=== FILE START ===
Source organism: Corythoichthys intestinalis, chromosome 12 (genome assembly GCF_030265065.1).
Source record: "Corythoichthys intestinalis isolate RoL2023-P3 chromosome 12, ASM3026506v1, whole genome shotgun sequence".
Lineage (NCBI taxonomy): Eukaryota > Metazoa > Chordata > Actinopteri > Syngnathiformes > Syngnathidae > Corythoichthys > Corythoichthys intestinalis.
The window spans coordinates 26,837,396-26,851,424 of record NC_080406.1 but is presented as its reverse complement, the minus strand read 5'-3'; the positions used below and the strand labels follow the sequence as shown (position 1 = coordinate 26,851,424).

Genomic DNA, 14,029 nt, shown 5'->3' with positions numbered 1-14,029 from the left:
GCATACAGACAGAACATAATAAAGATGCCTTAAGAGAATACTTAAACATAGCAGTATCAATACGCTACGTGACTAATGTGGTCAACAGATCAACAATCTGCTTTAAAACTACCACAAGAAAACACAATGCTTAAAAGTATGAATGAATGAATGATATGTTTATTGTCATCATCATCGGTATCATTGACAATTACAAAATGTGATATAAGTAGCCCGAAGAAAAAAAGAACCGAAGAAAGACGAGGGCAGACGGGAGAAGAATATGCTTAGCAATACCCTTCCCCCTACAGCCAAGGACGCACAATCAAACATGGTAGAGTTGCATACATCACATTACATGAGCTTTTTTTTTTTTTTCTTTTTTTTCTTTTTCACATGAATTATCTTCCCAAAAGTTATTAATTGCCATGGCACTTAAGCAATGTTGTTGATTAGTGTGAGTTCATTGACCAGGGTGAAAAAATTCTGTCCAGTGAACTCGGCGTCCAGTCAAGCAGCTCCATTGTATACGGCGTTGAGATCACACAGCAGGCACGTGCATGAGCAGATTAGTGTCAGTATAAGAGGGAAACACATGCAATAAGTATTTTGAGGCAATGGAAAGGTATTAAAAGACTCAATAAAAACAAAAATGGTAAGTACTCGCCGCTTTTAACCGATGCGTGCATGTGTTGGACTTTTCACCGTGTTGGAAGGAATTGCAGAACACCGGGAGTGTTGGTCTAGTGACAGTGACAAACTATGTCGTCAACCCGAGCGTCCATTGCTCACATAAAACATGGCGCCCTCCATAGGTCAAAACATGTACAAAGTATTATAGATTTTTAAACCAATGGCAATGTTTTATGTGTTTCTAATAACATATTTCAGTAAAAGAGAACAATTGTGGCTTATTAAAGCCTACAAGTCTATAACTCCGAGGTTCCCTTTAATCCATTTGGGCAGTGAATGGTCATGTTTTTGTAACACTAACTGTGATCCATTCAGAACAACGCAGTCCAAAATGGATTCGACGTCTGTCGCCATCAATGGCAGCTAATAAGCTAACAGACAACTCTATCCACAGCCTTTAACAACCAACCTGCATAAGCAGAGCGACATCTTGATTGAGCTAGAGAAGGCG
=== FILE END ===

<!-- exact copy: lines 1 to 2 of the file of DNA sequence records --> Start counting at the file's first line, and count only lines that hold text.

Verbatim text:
Source organism: Corythoichthys intestinalis, chromosome 12 (genome assembly GCF_030265065.1).
Source record: "Corythoichthys intestinalis isolate RoL2023-P3 chromosome 12, ASM3026506v1, whole genome shotgun sequence".